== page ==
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[Materials Informatics] Successfully Exploiting The Potential Of Deep Learning Through Individual Residual Learning!

[Materials Informatics] Successfully Exploiting The Potential Of Deep Learning Through Individual Residual Learning!

Materials Informatics

3 main points
✔️ Improve the gradient vanishing and explosion problem in deep learning by Individual Residual Learning (IRNet)
✔️ Apply IRNet to a deep learning model that predicts the properties of a substance based on its chemical composition, etc.
✔️ Avoiding the gradient vanishing/explosion problem simply improves prediction performance when the amount of data is above a certain level and the number of layers is large.

Enabling deeper learning on big data for materials informatics applications
Written by Dipendra Jha, Vishu Gupta, Logan Ward, Zijiang Yang, Christopher Wolverton, Ian Foster, Wei-keng Liao, Alok Choudhary & Ankit Agrawal
(Submitted on 19 February 2021)
Comments: Accepted by
Scientific Reports (2021) 11:4244
Subjects: Artificial Intelligence (cs.AI); Machine Learning (cs.LG)

Towards the application of deep learning to materials informatics...

In recent years, materials informatics (MI) has attracted much attention among materials researchers, which utilizes machine learning models to search for unknown materials with desired properties. In this MI, data obtained from actual manual experiments and DFT calculations The MI uses as its data set the data obtained from actual manual experiments and the huge amount of computational results calculated by DFT calculations.

(This DFT calculation is called "first-principles calculation based on density functional theory (DFT)," which is often used in the field of solid-state materials science. It is based on quantum mechanics and quantum chemistry, and theoretical calculations are used to obtain knowledge about the states and properties of materials. People outside the field of materials science may not be familiar with it, but it is something that comes up often in the field of MI, so it is good to know it lightly)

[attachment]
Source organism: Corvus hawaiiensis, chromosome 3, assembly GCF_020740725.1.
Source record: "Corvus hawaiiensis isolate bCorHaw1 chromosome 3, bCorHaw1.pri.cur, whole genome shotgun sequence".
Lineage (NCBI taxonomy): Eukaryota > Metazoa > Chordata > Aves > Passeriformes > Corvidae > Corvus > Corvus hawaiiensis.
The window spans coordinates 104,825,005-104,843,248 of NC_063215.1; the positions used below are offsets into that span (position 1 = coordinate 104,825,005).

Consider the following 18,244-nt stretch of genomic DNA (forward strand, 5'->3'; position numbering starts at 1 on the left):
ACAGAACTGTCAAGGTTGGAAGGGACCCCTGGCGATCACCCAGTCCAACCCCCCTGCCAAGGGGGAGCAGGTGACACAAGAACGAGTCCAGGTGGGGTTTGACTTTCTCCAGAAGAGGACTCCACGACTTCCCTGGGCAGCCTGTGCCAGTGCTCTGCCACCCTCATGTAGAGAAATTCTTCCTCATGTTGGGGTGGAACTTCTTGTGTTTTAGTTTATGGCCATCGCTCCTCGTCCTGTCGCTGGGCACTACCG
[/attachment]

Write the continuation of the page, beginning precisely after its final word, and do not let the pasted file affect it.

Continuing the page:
By using machine learning, for example, we can efficiently find correlations between the chemical composition and structure of a substance (Input) and the properties of the substance (Output). This allows us to understand that if we want to make a substance with such and such a property, we should make a substance with such and such a composition and structure. In MI, conventional machine learning models such as random forests, support vector machines, and kernel regression are often used, but the use of deep learning is still limited.

It is known that the more layers a neural network (NN) has in deep learning, the better the prediction performance can be, but the prediction performance decreases when the gradient vanishing/gradient explosion problem occurs. The problem of gradient vanishing and gradient explosion has been improved by changing the activation function and setting the initial weights, but it is still a problem in complex NNs with deep layers.

Therefore, in this paper, we focus on improving the deep learning model itself in order to obtain better accuracy and robustness in deep learning using big data of the matter. In this paper, we construct a deep NN (DNN) with 10 to up to 48 layers that use each feature of vector-based matter as input to predict the properties of matter. In its construction, we use "Individual Residual learning (IRNet) = Individual Residual Learning".